10 Ways to Save Money When Purchasing Lumber
Who doesn’t want to save some money when purchasing wood? Here are ten tips to help reduce the cost of purchasing lumber without reducing the quality of your wood working project.
1. Build less visible parts from lower cost woods.
Hidden parts of the project do not need to be built out of the same wood as the visible parts. For example, drawer bodies, drawer supports, spaces, and shelves can be built out of less expensive wood such as poplar or plywood.
2. Buy shorter boards.
Many hardwood dealers specialize in ‘first and seconds’ and ‘select’ grades of lumber. To meet this requirement boards must be six or eight feet long. The short boards are typically of the same or better grade as the higher grades. They usually sell for 30 percent less than the ‘first and seconds’ price.
Recalculate your materials list to take advantage of shorter boards or boards that have imperfections such as rough grain or knots.
3. Buy lower grades of lumber.
Below the ‘first and seconds’ and select are the #1 and #2 common. These boards are narrower and yield fewer clear cuts. They typically sell for 30 percent less then the premium lumber.
You might have additional waste; however, with some extra effort you can reuse the scrape wood in the project or in a future project. If nothing else, small scrape hard wood makes for nice fuel in the fire place.
4. Form a buying group.
Pooling the lumber needs of several woodworking buddies into a single purchase, you can take advantage of volume price discounts without having to purchase all of the lumber yourself. Now, the interesting part will be determining what each person’s share of the order. The volume discount might well be worth the extra effort to calculate each person’s share.
5. Shop the sales.
Woodworkers love their lumber. Yet to a dealer, it is just another product that needs to be sold and inventory managed. Hardwood dealers will sometimes offer clearance or overstock sales to move inventory that has been sitting on the racks too long.
This will require you to plan out your projects in advance with material lists. You don’t want to go and buy a bunch of lumber just because it is on sale. Well, you might want to. But your spouse may not approve.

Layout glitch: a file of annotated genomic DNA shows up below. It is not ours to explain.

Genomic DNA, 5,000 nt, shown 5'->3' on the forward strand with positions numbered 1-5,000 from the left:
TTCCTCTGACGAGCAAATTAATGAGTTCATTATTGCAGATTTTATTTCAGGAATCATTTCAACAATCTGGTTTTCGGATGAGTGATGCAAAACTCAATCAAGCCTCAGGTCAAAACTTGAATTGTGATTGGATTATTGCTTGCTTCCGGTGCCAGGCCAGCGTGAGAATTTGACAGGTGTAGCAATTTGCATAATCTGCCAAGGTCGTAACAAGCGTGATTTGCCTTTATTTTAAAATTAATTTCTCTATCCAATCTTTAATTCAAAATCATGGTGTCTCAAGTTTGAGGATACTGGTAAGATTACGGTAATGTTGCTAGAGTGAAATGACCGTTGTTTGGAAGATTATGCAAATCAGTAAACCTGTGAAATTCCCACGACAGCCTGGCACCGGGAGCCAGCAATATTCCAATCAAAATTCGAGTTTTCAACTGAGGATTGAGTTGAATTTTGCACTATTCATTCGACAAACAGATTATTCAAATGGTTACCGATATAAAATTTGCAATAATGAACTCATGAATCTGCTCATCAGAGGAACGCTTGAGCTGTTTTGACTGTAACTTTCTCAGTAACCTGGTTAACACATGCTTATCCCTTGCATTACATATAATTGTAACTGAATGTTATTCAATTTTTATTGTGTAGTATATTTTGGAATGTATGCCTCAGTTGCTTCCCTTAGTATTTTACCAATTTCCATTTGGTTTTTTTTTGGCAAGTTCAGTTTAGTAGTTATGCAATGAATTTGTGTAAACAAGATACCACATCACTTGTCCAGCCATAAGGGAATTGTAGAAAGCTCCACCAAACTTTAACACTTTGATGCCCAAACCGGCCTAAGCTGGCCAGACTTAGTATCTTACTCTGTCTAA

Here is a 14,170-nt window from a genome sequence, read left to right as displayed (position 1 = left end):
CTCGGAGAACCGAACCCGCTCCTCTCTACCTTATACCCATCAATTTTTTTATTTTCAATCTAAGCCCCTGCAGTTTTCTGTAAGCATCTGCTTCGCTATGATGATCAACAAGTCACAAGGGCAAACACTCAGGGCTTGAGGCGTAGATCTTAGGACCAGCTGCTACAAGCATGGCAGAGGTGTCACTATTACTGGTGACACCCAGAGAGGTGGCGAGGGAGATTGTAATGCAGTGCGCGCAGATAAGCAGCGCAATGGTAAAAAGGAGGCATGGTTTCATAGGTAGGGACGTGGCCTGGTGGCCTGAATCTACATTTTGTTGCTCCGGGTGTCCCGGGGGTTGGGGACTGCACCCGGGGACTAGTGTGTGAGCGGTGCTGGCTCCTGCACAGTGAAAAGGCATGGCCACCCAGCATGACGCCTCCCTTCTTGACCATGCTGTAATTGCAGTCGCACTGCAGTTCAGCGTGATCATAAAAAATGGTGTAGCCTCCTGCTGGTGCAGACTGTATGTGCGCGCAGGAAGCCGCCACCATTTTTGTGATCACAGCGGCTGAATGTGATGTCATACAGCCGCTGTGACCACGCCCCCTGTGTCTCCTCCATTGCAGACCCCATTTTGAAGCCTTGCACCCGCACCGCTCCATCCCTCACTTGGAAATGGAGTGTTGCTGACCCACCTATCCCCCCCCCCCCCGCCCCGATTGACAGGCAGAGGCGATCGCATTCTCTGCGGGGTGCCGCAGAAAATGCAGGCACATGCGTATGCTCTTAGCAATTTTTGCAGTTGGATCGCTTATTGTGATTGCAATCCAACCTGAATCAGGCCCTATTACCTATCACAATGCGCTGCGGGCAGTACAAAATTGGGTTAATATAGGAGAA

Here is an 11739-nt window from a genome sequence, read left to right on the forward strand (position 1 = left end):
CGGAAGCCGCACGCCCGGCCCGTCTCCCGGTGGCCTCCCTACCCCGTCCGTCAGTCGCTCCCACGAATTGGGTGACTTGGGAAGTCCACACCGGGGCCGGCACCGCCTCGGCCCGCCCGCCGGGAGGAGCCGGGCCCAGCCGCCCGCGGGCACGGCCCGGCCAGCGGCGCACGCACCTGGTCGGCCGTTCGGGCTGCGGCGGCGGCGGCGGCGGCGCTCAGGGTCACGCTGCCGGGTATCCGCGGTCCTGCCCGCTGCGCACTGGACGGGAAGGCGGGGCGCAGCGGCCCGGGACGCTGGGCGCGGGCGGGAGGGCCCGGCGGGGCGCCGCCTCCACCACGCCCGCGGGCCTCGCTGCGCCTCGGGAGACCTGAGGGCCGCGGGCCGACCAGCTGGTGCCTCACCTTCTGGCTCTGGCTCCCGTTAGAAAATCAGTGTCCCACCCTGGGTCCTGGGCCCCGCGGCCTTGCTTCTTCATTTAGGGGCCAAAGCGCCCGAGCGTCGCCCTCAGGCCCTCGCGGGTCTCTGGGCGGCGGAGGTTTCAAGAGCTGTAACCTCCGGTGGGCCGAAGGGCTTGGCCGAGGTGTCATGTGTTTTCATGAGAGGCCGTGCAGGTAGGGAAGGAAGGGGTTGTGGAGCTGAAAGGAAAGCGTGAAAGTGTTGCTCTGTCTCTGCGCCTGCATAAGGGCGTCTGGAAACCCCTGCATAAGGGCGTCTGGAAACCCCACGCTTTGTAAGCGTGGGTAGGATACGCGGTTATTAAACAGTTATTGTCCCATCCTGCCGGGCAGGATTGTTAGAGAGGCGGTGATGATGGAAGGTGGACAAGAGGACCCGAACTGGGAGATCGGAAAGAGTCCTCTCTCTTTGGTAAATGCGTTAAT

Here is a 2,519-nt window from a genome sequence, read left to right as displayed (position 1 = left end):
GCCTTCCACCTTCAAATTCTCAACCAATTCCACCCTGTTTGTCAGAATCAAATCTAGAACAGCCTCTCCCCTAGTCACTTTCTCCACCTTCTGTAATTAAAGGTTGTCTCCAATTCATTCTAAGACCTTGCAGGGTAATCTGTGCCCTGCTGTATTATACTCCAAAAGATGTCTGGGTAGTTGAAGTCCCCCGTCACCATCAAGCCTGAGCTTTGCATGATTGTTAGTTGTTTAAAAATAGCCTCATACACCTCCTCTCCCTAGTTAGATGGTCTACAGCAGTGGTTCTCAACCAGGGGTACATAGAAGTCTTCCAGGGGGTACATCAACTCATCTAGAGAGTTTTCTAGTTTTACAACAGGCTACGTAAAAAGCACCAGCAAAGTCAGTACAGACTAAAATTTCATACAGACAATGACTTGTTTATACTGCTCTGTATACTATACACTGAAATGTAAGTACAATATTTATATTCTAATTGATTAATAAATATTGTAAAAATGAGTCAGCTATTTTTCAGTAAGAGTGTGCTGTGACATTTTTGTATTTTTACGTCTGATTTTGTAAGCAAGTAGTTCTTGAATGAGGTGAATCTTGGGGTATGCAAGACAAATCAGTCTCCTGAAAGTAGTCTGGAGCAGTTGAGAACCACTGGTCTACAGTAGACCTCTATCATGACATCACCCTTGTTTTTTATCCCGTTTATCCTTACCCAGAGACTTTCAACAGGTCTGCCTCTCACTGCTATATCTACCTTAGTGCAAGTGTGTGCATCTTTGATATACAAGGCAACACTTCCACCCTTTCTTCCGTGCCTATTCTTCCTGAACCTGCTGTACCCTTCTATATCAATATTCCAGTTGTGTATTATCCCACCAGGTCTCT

6. Use proper board storage.
When lumber is stored properly it reduces the risk of warping and splitting. This will let you hold on to the discount lumber purchases for a long time. The proper way to store lumber is on a lumber rack horizontally. Stack the boards carefully on strong horizontal supports that form a flat shelf.
7. Buy rough cut lumber.
If you have a bench top planer and don’t mind planning up the boards this is a great way to save some money. Having access to a 6 inch wide joiner will really help in producing clean, square edges.
What to do with all of the planer shavings? They make great mulch and also compost well in the compost bin.
8. Strike up a friendship with a local cabinet maker.
Consider purchasing their scrapes for a substantial discount. Most professional cabinet makers and millwork shops produce more scrape lumber in a week that a hobbyist would use in a year.
Build a good relationship with them and you might be able to order wood through him at a discount.
9. Get the most from every board.
Work around knots and grain imperfections to maximize the wood usage. If one side of the board has imperfections such as rough cut markings use it in the project where only one side is seen. I have built several drawer carcasses where the back board one side is smooth and pretty and the other has rough cut markings. Since no one is going to see the very back side of the drawer it does not bother me.
10. Consider counterfeiting.
With the right stain it is possible to make less expensive species look like more expensive. Alder or birch makes a great cherry. Ash makes a great substitute for oak. Soft maple looks almost like hard maple. Soft maple is a misnomer. It is a very hard wood.
About six years ago for Christmas I made a dozen cutting board from 3/4 inch thick soft maple. The cutting boards are holding up nicely. I expect them to last another ten plus years.